Students continue to develop their animation skills further, bringing believability to their characters through facial expressions, emotion, and dialogue. Planning actions and references for more complex animations are encouraged here, prior to moving into the digital realm.

  • Digital 2.1 – Drawing for Animation

    The presentation of animation and motion design concepts such as characters, layouts and backgrounds must be professionally presented, and to industry standards. This is achieved by excellent digital drawing skills, a comprehensive knowledge of digital painting and rendering techniques, in the making and creation of all aspects of preproduction material.

  • Digital 2.2 – Illustration for Motion

    Illustration in motion promotes the creation of visual language and patterns. Students are encouraged to engage with shape, character & form, and to prepare eye catching content for motion sequences.

  • Figure Drawing 2.1 – Fundamentals

    Students acquire the skill of drawing the human body and mastering its line, shape, and depth. Understanding the basic proportions of the human body i.e., male, female, adult, and child proportions etc., and how all the parts relate to each other. Drawing a live model in 3D form, grasping measurements, center line and line of action etc. Learning to draw the head, torso, legs, arms, hands, and feet accurately, with the correct placing of drawings on the ground plane.

  • Figure Drawing 2.2 – Acting

    Students acquire the skill of drawing the human body in various poses that show, actions, reactions, and gestures, that define a character and/or expresses an anticipated forthcoming event or action without facial features. For example, drawing key poses of characters in pursuit of an objective while overcoming an obstacle. Drawing characters having conflict with their situation. Drawing characters expressing emotion to other characters or to their surroundings or environment etc., such as Love, danger, excitement, anxiety, fear, planning and scheming etc. without the use of facial expressions.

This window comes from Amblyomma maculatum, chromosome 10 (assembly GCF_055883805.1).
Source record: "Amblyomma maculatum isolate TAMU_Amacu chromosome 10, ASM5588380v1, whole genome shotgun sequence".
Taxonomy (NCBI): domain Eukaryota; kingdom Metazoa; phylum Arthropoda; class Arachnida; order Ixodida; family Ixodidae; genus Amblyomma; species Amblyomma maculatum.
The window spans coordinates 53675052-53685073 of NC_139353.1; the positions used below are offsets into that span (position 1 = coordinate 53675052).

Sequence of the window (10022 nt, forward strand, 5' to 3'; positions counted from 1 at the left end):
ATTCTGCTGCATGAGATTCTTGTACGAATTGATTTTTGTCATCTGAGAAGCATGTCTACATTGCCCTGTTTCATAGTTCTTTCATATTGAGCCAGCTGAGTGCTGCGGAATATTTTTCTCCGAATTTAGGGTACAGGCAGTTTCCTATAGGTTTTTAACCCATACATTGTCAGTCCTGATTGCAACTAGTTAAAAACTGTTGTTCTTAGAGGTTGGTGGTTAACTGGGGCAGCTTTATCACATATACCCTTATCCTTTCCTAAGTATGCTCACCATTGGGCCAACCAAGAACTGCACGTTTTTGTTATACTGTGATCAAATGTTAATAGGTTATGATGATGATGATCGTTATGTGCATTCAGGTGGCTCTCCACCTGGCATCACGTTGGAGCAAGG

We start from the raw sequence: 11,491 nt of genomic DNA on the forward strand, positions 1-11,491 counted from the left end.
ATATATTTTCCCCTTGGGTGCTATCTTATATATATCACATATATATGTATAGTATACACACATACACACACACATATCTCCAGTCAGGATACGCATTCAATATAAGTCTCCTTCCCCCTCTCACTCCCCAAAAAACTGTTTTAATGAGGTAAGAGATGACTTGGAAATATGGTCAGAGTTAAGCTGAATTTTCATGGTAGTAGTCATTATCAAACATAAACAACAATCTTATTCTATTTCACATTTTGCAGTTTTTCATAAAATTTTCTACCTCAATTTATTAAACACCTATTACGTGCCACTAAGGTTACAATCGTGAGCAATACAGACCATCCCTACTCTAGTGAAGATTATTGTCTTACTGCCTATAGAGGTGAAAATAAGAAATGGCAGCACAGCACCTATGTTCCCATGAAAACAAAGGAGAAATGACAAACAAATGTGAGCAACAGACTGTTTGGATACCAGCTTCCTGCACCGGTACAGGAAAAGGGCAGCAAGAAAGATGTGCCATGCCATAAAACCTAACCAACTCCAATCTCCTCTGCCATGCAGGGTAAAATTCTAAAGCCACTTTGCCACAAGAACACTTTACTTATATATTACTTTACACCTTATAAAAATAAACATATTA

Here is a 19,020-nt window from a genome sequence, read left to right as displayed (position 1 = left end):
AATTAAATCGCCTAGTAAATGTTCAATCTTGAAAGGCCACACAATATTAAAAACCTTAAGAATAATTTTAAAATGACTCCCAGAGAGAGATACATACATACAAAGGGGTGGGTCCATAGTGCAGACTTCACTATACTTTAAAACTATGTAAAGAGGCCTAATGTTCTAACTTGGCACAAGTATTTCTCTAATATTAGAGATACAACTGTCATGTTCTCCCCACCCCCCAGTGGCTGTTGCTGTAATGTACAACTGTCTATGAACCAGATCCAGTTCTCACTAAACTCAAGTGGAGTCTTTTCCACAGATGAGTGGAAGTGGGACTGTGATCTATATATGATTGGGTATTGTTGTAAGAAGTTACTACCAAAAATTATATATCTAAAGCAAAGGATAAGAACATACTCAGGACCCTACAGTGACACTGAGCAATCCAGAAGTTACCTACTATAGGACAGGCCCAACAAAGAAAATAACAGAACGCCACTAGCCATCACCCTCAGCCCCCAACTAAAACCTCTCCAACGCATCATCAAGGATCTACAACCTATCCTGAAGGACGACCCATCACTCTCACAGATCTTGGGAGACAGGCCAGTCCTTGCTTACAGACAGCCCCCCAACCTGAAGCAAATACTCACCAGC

• Motion Design 2.1 – Principles

    The defining quality of motion design is change that happens over time. Students are provided with the opportunity to play with qualities of rhythm and time. They are introduced to time-based media and the principles of motion design.

  • Motion Design 2.2 – Design

    Students will be taught how to design and create effective compositions and how to translate those into motion sequences.

  • Stop-Motion 2.1 – Basic (2D)

    Students are introduced to Object Motion, Pixilation and Cut-Out animation concepts and techniques. They apply animation principles such as timing, slow in and slow out, follow through and overlapping actions, using various mediums.

  • Stop-Motion 2.2 – Intermediate (2.5D & 3D)